However, the deal has geopolitical significance far beyond that. Indeed, the fact that Georgia scraped through is encouraging on many fronts.

First, for Georgians, it is testament to the fact that persistence pays off— an important message for them to hear at a time when some have grown discouraged at the lack of tangible benefits from their EU association so far. It should reinforce their will to continue with other EU-associated reforms. It will also help Georgia’s pro-Western leaders counter the barrage of propaganda emanating from pro-Russian sources that Georgia’s Euro-Atlantic trajectory is futile.

Second, as Georgia gets closer to the EU, it will become harder for members of NATO to argue that the country does not yet meet the alliance’s standards for membership. Indeed, many of Georgia’s friends have argued that its surest route to NATO membership is through the EU.

Third, the fact that the visa-free regime is open to residents of the breakaway regions of Abkhazia and South Ossetia, whose leaders assert loyalty to Moscow, reminds them that other options remain open to them.

Fourth, both for Georgians and other countries in the region considering their options, it is affirmation that even in the most difficult political times, and even at the risk of exacerbating tensions with Russia, the EU is able to honor its commitments. This is in stark contrast to Russia, which plays cat-and-mouse with its neighbors, offering and retracting “goodies” like visa-free travel and market access depending on perceived compliance.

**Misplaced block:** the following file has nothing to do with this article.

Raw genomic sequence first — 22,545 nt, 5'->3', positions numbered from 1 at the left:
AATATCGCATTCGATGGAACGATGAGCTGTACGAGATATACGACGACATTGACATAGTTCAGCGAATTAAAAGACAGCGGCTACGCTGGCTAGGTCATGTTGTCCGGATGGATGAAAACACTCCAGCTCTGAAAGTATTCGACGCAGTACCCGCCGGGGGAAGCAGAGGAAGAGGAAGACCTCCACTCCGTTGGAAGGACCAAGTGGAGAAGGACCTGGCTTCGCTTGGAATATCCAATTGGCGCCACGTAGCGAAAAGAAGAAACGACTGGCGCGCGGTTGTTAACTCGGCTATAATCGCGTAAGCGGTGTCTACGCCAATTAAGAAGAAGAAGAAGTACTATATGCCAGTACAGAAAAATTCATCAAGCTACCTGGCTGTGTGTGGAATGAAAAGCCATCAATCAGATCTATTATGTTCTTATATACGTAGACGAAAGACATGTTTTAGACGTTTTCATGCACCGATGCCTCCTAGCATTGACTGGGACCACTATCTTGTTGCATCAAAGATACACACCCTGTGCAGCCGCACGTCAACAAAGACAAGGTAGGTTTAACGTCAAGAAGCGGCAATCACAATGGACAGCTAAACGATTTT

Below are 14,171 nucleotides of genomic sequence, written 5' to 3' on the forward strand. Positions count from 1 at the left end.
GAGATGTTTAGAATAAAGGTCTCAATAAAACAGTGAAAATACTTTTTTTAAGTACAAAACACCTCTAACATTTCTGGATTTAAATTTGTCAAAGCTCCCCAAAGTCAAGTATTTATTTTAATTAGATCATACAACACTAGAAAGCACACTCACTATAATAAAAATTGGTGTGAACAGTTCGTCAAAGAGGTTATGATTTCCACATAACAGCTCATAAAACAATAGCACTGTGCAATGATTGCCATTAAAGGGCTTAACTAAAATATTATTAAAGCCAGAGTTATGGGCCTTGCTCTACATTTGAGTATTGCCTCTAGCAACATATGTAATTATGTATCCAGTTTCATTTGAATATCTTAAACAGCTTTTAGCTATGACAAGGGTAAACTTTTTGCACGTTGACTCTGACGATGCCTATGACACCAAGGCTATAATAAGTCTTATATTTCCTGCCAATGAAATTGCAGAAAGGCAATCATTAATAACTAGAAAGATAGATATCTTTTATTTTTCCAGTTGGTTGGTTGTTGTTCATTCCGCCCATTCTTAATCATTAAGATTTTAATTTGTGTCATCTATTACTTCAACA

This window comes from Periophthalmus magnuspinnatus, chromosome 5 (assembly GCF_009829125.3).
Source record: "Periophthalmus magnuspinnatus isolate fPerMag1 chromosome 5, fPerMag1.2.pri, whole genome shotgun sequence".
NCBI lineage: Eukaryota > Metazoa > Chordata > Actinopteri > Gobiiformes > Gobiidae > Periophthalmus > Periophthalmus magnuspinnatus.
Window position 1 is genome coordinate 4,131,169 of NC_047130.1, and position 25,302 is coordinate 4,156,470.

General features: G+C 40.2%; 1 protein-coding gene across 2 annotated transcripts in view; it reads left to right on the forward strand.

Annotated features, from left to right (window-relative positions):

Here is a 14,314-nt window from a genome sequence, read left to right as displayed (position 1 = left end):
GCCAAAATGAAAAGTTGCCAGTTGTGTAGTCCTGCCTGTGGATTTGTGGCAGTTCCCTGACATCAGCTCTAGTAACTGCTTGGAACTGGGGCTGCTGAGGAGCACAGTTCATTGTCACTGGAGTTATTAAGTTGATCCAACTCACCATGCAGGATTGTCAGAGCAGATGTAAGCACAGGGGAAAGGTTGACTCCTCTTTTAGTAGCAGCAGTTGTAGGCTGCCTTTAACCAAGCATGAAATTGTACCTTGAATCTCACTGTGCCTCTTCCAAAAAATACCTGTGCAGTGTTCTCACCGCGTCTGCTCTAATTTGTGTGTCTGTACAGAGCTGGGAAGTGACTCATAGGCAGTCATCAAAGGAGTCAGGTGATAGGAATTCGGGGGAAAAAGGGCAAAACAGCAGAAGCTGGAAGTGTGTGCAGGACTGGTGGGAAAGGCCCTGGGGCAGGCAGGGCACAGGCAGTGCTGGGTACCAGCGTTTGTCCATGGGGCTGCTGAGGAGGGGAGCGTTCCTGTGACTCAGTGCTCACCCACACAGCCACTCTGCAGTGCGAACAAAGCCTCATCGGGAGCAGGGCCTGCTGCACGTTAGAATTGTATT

Finally, this development offers hope that the post-Cold War dream of a Europe whole, free, and at peace is still alive. At a time when Euro-Atlantic institutions are facing numerous challenges, exacerbated by concerns over US President Donald Trump’s commitment to both the EU and NATO, some might worry that this decision could end up being the high water mark of Georgia’s movement toward the West. But it can equally be interpreted as a sign that the EU’s policy of engagement and outreach to its neighbors still has legs. Indeed, just as NATO’s formal invitation to Montenegro to join the alliance at its summit last year was a signal that NATO’s Open Door policy remained alive, so this decision on Georgia suggests that the door to further integration with the EU is not closed either. The Georgians have certainly interpreted it that way, with their leaders reiterating that their ultimate ambition remains full EU membership.

It is essential not to overplay this point. The road toward full membership of the EU or NATO remains long and hard, and in today’s political climate, it is even more important to manage expectations about how quickly either will be attained. But the EU’s decision to grant visa-free travel to Georgia is a heartening sign that progress is possible, and that the EU is far from being a spent force. While some Europeans might want to leave the union, it remains a powerful beacon for others. Georgians are right to celebrate this week, and so should we.

Alexandra Hall Hall, a nonresident senior fellow at the Atlantic Council, served as UK Ambassador to Georgia from 2013 to 2016. These are her personal views.

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Image: The European flag is projected on the government building as the TV tower is illuminated in blue in the background in Tbilisi, Georgia, December 18, 2015. REUTERS/David Mdzinarishvili